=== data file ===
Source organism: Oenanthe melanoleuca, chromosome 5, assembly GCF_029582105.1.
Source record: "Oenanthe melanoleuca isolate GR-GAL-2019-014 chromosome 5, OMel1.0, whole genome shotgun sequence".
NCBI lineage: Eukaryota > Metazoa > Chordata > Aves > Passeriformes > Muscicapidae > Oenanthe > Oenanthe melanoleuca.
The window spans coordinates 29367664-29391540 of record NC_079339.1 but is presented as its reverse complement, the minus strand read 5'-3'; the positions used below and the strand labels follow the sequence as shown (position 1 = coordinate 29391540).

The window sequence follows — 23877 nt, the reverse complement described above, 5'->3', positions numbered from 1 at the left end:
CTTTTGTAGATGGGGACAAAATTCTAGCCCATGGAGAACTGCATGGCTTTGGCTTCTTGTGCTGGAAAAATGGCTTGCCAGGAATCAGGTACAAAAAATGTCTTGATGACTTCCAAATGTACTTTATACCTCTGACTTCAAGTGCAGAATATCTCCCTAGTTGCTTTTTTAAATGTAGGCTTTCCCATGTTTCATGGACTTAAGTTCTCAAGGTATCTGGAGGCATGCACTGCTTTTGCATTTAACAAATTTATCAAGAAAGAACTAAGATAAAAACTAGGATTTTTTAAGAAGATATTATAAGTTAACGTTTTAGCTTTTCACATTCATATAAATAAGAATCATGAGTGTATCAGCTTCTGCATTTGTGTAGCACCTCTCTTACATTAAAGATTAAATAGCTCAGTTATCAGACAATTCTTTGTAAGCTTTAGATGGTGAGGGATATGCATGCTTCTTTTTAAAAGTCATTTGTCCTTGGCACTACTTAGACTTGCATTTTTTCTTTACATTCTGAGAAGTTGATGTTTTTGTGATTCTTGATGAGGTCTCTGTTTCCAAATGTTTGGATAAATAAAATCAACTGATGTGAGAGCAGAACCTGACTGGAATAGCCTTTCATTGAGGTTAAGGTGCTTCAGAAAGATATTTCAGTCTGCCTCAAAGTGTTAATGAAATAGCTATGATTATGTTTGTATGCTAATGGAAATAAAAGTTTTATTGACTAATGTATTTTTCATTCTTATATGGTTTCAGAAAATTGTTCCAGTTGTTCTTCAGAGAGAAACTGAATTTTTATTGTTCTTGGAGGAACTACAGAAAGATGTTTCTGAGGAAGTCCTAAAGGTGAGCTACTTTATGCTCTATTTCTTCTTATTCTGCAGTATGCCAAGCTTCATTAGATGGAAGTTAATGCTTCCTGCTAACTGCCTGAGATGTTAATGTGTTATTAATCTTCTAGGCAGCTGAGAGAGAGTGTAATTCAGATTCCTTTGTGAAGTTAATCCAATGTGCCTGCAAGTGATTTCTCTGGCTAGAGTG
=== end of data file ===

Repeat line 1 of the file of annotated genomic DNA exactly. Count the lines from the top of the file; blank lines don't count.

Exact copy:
Source organism: Oenanthe melanoleuca, chromosome 5, assembly GCF_029582105.1.